Sometimes I’m auntie-advisor. Not for my own students, of course—because I’m their advisor, not “auntie-advisor.” But for others’ students, auntie-advisor is a great role to play.
When you’re from where I’m from, auntie and anti- are homophones, and that’s just as well, because auntie-advisor and anti-advisor are both relevant descriptions.
Your auntie advisor makes no demands, sees and appreciates all of your hard work, and cheers on your every wonderful scientific progress and outcome. I never had an auntie-advisor when I was growing up as a grad student, but I love being one for my colleague's students in my dept. and those that I meet while visiting colleagues' labs on the road.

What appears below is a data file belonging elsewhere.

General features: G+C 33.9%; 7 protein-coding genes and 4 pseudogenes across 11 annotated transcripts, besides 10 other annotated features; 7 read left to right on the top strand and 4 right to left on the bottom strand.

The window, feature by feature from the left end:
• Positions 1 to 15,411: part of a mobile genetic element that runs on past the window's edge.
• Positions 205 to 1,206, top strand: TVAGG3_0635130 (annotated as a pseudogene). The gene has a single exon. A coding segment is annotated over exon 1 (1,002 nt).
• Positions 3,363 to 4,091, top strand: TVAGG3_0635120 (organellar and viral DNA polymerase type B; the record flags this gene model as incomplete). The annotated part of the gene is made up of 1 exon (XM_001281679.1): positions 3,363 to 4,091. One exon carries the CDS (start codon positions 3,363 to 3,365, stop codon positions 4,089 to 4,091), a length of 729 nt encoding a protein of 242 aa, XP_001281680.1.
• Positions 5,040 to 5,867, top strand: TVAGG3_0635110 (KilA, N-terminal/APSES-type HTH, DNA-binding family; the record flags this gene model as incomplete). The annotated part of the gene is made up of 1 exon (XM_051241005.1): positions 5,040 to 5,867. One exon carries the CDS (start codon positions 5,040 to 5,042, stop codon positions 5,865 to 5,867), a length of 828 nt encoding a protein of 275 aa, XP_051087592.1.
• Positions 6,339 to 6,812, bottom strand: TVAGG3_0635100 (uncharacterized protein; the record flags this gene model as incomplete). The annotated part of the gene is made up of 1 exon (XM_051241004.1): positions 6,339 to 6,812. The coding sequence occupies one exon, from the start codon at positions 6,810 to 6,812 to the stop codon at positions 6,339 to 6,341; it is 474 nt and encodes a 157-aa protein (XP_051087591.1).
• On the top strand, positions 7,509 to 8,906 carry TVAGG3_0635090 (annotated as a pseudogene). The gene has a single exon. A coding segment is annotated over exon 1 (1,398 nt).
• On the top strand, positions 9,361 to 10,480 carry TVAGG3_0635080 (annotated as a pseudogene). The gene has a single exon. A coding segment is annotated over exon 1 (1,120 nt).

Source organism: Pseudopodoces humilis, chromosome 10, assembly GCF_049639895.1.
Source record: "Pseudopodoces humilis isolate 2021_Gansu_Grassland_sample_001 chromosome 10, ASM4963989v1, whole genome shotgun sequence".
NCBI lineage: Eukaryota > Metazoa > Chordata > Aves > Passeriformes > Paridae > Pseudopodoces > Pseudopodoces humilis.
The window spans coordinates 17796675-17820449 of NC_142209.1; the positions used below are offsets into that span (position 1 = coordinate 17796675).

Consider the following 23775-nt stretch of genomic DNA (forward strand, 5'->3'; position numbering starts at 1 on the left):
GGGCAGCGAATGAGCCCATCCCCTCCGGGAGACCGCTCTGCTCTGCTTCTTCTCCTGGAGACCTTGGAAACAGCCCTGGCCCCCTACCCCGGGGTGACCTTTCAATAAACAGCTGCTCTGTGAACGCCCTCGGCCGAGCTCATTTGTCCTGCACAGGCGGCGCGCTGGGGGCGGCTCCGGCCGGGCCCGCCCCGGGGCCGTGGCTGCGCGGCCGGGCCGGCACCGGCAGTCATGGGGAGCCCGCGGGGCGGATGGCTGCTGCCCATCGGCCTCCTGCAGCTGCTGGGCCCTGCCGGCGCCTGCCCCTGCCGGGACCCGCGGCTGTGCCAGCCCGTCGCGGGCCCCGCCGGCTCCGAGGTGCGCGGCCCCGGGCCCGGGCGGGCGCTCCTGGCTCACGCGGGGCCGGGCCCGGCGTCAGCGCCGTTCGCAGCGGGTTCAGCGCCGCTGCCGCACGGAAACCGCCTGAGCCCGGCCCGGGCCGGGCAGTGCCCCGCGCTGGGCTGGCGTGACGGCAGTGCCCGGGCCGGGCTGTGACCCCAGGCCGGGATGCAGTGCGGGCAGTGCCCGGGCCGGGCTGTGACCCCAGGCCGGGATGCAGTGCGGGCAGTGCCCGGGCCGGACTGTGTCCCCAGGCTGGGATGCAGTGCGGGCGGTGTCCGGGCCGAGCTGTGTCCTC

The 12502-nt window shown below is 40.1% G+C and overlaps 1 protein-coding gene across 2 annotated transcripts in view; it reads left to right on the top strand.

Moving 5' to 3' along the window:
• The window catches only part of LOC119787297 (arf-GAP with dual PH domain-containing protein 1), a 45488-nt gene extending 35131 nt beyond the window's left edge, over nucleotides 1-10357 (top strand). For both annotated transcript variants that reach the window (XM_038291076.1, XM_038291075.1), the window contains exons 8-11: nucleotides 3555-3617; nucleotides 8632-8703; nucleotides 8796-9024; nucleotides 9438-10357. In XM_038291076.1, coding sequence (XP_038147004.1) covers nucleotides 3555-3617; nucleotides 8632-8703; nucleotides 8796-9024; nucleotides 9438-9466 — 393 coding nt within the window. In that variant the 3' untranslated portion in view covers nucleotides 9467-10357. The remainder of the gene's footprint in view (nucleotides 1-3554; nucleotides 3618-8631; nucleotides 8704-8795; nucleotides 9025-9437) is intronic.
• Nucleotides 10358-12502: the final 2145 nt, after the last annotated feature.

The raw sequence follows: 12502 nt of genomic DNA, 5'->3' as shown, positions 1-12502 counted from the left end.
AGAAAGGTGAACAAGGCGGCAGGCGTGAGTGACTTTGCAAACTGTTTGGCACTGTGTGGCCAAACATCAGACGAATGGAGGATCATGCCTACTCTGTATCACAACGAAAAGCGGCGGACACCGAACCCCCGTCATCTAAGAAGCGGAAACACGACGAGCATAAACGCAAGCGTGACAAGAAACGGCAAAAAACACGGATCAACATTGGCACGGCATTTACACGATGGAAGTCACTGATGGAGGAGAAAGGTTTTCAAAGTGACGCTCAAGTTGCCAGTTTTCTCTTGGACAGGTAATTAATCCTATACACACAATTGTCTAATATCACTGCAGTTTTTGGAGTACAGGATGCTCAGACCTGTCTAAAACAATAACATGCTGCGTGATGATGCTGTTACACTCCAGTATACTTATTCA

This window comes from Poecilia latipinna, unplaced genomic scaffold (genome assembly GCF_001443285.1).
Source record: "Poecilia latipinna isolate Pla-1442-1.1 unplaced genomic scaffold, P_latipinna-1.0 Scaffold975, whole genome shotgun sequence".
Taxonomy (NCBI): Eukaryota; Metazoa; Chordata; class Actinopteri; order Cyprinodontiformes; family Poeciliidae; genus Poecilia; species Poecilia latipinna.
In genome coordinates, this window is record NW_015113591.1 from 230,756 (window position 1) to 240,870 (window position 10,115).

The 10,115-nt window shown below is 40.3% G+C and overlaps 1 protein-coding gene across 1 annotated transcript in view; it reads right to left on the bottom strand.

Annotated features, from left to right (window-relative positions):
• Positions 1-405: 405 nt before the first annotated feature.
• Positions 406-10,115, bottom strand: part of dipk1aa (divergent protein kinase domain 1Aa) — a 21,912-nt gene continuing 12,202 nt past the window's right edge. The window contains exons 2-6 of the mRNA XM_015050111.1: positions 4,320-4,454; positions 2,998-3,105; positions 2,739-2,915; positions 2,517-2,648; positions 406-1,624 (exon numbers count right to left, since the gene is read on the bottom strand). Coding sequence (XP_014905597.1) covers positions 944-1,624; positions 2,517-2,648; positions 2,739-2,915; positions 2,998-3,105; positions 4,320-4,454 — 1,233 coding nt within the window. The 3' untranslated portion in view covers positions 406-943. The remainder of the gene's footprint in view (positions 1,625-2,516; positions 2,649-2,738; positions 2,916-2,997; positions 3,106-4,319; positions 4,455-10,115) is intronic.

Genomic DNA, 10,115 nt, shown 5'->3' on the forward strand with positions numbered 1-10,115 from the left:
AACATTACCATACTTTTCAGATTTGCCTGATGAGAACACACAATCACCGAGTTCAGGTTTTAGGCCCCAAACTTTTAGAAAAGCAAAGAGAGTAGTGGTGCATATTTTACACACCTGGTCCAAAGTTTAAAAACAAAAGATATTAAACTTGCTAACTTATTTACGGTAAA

As you progress, there will always be plenty of colleagues who will dole out constant criticism, might show you the exit door, will be hard on you, and demand more and more. Of course I can add to that--I've been trained to do so! But who is around who will only be supportive of all of your efforts? Understands the hard work and occasional misery? Empathizes with the human investment of trying to achieve at the pinnacle? Your auntie-advisor of course!
I’m sure it will be even more-so when I become Grandma-advisor.